Recently I’ve been playing around with Unity, but I quickly realized I wasn’t a huge fan of MonoDevelop. I’d rather work in an environment I already felt comfortable in, so I decided to figure out how to set up Sublime Text to develop for Unity.

The instructions for how to do so are spread out across a couple different sites, so I thought I’d collect all the steps here at least for my own reference, but hopefully someone else finds it helpful too. These instructions have only been tested on OS X Yosemite.

Step One. Install Sublime Text. Step zero, really.
Step Two. Install Package Control. This makes installing packages and extensions for Sublime Text painless.
Step Three. Use Package Control to install Unity3D Syntax Highlighting.

This gets a very basic environment set up for using Sublime Text for Unity. However, you don’t get nice things like autocompletion or compilation up front. The best way to get that set up is with Omnisharp, which has a few prerequisites.

Step Four. Install Homebrew. I use Homebrew all the time as my package manager.
Step Five. Use Homebrew to install Mono (brew install mono)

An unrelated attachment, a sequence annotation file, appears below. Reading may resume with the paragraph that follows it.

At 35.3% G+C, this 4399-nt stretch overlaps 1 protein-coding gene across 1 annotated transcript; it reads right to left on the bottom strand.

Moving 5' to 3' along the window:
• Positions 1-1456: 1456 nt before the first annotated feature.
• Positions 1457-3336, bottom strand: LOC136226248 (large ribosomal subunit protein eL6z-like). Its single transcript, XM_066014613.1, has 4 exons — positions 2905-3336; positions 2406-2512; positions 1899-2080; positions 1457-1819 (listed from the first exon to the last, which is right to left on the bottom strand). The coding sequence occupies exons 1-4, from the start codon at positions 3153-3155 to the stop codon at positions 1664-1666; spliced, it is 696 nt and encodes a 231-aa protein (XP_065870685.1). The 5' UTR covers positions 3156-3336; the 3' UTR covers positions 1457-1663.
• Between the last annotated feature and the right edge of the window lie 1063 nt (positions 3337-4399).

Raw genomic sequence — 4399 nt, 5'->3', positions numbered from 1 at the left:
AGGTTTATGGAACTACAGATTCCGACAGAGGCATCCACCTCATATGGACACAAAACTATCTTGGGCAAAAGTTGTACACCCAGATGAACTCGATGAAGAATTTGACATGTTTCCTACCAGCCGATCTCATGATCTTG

Step Six. Use Package Control to install Omnisharp.
Step Seven. Before you can actually use Omnisharp with a Unity project, you need to create a Sublime project file that identifies the solution file for Omnisharp. This is the standard template I’ve used.

		    "path": ".",
		    "file_exclude_patterns": ["*.meta"],
    "solution_file": "./NAME_OF_PROJECT.sln"

I’m still toying with the right path to use/files to exclude here. I initially made the path “Assets/Scripts” because I only wanted to see the actual files I would be editing in Sublime. But I also wanted to be able to easily edit the project file in case I needed to make any tweaks.

At this point, you can easily use Sublime to edit any Unity scripts that you like. Each time you save the file the log should pop up at the bottom to show you any compilation errors or warnings. There’s one last step to make it a little bit easier to integrate Sublime with Unity.

Step Eight. Set Sublime Text to be the default editor of Unity. Go to Preferences, select External Tools, and choose “Sublime Text” from the External Script Editor dropdown menu.

Now when you double-click a script in Unity, it should open in Sublime Text. For me, it’s a much more comfortable environment than working in MonoDevelop.

Update (2/6/2015): After playing with this a little more, I realized that you actually need to open the project in MonoDevelop at least once to generate the solution file and get the autocompletion enabled in Sublime. I’m still looking to see if there’s a way to simplify it, but haven’t figured it out yet.